Discover more from The Next Step
People Aren't Interruptions
How a lunch invitation can mak the world a better place.
Have you ever been tempted to treat other people as an interruption in your day? Maybe you had your evening already planned and then someone asks if you want to grab dinner, or you’re about to take a nap and an old friend decides to give you a phone call right as you climb into bed, or a teacher asks you to do a little something extra to help out a struggling classmate. If you’ve been around this newsletter very long, you already know I’m working on balancing people and productivity, and it’s a hard thing to do. Recently, I was reminded of just how rewarding it is.
I had the privilege of spending a week in Nebraska for their State FFA Convention back in March, and I only knew a few people there. Throughout the week, I was thrown into the organized chaos called “running competitive events” and it was both intimidating and exciting. As an introvert who also loves people, I was thriving with the busy interactions during the day and then some quiet time to myself in the evenings. On my final day, I had some additional free time over lunch, and I was thrilled. I had plans to find a fun little spot in downtown Lincoln to work ahead on some homework and do some writing. Well, until someone asked to grab lunch with me.
The moment where someone asks to interrupt our plans reveals how we value others. I’m not proud of my initial internal reaction: it’s usually something along the lines of “oh no, that was MY time, and I don’t know if I want to share it.” Even if I don’t think the thought quite that directly, it’s what my hesitation means. Since when have we decided that we can own time? And since when have we decided that we’re better off by not sharing it?
Back to Nebraska. Someone invited me to lunch, my first internal voice said “but what about your free time?”, and then another voice showed up to criticize the initial selfish reaction. I said yes, we went to lunch, and it was the most refreshing hour of the week. But I almost missed it because I felt like someone else was an interruption, instead of seeing the opportunity for what it was: a chance to create value in the world. That might sound dramatic; how does spending time with someone make the world a better place?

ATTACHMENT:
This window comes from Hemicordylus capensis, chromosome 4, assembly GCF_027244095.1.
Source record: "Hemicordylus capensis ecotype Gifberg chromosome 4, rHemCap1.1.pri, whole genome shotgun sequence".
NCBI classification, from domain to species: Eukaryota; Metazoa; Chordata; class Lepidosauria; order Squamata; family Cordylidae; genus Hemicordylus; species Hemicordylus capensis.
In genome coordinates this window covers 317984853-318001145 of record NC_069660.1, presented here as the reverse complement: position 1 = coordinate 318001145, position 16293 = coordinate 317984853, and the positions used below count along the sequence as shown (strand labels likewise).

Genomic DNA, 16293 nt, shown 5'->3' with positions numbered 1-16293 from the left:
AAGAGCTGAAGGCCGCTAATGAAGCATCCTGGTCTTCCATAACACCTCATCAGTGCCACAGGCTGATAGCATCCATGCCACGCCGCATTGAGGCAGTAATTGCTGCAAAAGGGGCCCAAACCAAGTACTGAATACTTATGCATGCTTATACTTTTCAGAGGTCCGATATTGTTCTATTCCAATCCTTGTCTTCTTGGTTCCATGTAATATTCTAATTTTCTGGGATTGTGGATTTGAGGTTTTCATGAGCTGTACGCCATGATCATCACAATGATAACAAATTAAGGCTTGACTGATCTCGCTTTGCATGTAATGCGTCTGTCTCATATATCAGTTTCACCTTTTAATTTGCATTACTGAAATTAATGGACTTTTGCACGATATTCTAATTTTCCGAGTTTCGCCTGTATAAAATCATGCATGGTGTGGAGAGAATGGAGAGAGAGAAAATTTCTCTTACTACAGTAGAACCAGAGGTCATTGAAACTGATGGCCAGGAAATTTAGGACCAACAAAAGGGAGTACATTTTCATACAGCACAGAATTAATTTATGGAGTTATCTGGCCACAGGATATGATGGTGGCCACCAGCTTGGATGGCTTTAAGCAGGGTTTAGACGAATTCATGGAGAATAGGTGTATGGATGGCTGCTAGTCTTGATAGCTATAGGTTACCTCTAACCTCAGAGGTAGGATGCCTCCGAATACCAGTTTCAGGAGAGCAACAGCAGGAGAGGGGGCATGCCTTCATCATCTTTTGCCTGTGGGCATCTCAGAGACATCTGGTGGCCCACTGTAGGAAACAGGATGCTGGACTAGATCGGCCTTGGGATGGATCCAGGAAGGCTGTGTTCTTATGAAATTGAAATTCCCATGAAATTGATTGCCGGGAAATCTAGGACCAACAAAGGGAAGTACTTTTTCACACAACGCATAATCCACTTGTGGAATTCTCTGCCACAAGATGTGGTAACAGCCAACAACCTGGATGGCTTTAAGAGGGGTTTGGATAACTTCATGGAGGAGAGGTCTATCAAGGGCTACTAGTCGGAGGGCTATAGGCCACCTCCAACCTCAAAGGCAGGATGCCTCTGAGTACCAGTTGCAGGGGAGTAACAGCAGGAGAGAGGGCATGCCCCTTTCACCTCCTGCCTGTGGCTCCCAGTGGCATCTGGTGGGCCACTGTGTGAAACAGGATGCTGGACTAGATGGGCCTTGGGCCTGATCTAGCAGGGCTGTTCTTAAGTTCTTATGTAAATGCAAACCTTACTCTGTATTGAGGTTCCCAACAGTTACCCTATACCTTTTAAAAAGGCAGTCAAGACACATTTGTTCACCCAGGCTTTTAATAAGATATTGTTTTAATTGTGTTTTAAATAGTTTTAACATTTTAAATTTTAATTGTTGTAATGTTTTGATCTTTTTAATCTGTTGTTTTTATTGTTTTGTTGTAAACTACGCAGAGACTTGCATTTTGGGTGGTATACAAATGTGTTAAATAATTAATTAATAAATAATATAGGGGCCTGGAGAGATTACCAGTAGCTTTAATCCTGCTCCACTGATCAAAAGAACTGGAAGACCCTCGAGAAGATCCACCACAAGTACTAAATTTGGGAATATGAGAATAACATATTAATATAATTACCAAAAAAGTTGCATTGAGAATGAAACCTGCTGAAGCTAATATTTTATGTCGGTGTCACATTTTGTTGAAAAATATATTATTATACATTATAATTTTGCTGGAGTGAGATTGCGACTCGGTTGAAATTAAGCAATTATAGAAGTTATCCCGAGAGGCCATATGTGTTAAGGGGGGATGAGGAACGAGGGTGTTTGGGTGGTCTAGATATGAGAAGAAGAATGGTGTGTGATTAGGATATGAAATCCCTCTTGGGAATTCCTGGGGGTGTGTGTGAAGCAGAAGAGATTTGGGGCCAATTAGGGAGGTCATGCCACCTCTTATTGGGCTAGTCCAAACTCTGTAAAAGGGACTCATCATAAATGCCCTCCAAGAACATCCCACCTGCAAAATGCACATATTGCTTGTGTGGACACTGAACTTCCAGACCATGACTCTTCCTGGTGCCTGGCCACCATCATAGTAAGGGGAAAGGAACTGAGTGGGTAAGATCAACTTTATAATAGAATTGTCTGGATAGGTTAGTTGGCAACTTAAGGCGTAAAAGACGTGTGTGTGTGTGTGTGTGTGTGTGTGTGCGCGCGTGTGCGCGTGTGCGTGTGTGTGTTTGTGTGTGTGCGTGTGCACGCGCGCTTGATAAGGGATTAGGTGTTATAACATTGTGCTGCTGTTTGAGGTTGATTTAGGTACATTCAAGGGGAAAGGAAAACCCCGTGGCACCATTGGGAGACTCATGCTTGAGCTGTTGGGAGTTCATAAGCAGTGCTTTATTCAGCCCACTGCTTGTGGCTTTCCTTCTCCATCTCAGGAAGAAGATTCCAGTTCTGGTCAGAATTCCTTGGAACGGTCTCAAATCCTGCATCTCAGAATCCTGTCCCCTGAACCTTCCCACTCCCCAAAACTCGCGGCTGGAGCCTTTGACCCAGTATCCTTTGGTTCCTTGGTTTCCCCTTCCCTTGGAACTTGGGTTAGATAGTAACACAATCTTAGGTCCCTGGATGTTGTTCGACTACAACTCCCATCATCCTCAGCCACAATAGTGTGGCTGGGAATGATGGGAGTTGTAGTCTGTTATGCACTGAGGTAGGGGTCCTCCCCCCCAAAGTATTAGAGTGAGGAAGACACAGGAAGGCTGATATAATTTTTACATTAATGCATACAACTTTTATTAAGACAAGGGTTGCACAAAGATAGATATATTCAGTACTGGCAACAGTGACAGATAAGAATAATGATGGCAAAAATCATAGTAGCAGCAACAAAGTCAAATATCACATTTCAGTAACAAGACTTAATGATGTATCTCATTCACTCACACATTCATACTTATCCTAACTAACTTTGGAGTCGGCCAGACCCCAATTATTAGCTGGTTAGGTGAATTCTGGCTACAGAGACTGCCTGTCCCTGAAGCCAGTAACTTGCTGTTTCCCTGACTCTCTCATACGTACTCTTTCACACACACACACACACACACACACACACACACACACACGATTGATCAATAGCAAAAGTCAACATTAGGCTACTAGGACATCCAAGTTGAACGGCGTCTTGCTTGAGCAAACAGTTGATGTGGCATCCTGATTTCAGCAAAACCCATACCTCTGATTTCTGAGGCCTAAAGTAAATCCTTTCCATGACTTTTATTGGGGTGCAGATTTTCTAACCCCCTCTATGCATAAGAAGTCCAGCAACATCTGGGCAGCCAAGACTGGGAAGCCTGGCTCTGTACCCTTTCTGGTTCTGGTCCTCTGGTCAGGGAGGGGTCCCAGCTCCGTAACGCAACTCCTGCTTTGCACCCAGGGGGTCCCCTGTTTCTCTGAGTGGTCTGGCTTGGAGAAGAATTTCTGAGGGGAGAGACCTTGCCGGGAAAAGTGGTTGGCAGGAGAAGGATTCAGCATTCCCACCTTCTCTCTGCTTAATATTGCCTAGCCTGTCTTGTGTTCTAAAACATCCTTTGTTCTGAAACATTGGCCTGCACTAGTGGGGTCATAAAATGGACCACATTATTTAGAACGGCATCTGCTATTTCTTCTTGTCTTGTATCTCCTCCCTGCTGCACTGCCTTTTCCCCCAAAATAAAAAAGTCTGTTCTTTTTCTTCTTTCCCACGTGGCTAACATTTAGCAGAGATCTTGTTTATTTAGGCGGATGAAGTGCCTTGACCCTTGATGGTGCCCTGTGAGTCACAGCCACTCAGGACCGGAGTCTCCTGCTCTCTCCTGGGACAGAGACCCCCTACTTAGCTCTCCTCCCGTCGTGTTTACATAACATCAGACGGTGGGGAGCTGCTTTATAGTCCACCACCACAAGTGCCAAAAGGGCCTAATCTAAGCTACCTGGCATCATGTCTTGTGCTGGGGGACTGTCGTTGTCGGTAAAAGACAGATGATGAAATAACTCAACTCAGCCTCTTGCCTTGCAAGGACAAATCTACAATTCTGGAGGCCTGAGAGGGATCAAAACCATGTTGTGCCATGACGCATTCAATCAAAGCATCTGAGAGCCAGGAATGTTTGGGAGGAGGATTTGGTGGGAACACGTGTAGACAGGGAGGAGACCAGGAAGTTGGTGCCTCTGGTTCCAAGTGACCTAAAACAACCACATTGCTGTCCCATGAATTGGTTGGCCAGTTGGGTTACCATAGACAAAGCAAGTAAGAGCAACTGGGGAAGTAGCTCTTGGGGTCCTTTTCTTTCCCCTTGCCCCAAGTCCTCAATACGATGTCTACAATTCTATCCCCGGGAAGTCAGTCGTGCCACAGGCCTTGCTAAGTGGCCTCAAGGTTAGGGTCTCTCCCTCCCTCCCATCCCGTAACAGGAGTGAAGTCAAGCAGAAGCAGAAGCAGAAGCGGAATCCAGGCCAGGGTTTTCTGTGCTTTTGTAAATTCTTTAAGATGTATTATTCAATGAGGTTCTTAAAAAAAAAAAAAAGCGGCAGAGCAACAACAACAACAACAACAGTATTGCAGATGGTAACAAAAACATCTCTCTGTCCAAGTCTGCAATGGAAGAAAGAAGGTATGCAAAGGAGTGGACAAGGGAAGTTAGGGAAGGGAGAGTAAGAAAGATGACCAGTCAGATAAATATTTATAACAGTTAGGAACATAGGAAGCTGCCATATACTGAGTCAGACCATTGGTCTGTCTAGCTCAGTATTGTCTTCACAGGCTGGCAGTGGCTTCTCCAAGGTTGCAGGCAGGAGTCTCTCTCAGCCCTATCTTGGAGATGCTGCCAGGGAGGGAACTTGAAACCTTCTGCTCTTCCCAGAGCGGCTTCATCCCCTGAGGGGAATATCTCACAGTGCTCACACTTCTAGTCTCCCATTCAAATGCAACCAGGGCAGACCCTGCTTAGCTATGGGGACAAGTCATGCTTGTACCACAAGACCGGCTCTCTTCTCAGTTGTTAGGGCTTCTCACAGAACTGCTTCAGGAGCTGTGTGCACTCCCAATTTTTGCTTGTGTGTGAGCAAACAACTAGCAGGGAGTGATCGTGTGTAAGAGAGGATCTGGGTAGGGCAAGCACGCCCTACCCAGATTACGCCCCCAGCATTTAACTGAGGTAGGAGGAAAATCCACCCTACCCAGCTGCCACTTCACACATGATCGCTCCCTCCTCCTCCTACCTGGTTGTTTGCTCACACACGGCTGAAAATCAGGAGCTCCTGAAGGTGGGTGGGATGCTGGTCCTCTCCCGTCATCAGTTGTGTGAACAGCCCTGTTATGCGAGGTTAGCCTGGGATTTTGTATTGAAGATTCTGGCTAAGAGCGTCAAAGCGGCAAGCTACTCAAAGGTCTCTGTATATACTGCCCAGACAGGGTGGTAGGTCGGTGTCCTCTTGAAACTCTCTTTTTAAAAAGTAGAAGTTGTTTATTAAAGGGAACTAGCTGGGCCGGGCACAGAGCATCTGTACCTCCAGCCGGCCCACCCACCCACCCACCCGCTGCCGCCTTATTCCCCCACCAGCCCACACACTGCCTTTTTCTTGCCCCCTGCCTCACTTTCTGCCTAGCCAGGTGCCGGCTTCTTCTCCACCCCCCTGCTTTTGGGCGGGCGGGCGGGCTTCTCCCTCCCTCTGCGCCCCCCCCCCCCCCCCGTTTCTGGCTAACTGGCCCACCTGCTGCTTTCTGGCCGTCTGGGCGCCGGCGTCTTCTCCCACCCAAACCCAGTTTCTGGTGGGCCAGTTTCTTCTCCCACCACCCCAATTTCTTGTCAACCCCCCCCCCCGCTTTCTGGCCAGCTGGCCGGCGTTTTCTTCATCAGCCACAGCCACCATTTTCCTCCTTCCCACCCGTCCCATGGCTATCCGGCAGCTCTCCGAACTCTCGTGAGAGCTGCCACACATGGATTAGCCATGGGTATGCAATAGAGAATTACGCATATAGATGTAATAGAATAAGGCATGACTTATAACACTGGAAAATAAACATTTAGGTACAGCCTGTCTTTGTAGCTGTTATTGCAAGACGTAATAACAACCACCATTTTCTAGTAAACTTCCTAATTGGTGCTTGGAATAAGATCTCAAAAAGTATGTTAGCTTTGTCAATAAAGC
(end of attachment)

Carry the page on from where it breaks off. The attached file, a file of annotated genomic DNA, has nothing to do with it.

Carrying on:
Why Sharing Our Time Matters
When we choose to set aside our predetermined plans to make time for someone else, we show them they matter. When people know they matter, they feel empowered to do more good for others. When people do more good for others, the world gets better.
When we spend time with others, we learn from them. When we learn from others, we gain new perspectives. When we gain new perspectives, we live our lives more thoughtfully. When we live with more thought for others, the world gets better.
When we spend time with others, we find things in common. When we find things in common, we realize we’re not alone. When we know we’re not alone, we gain more confidence. When we have more confidence, we are inspired to take positive action. When we take positive action, the world gets better.
Here’s what I didn’t tell you about my lunch meeting: it was with someone who I knew from an online network, but I hadn’t met in person. Her name is Hannah Borg (do yourself a favor and go follow her on Twitter or Instagram) and as we talked over lunch, we learned just how many things we had in common that we would never have discovered had we not spent time in person. I am so grateful to her that she saw I was in Nebraska, sought me out, and invited me to lunch. She was busy that week, too, yet took the time to spend her lunch with me. She recognized that other people are not interruptions from our purpose; they are our purpose.
Yes, there will be times when we need to say no to a spontaneous invitation because it would take away the bandwidth we need for other commitments. But I’ve found that often I use productivity as an excuse to hide my selfishness, and I don’t want to live like that. In fact, I want to design my days such that I always have time for a spontaneous lunch invitation, phone call, or request to help someone out. It starts by remembering that every moment spent with another person is a chance to create value in the world. Will you join me?
Journal Prompt of the Week
When was the last time you made the mistake of treating someone else like an interruption? What will you do differently next time?
Share with the Community
What’s been the most impactful result from saying yes to a spontaneous invitation from someone else?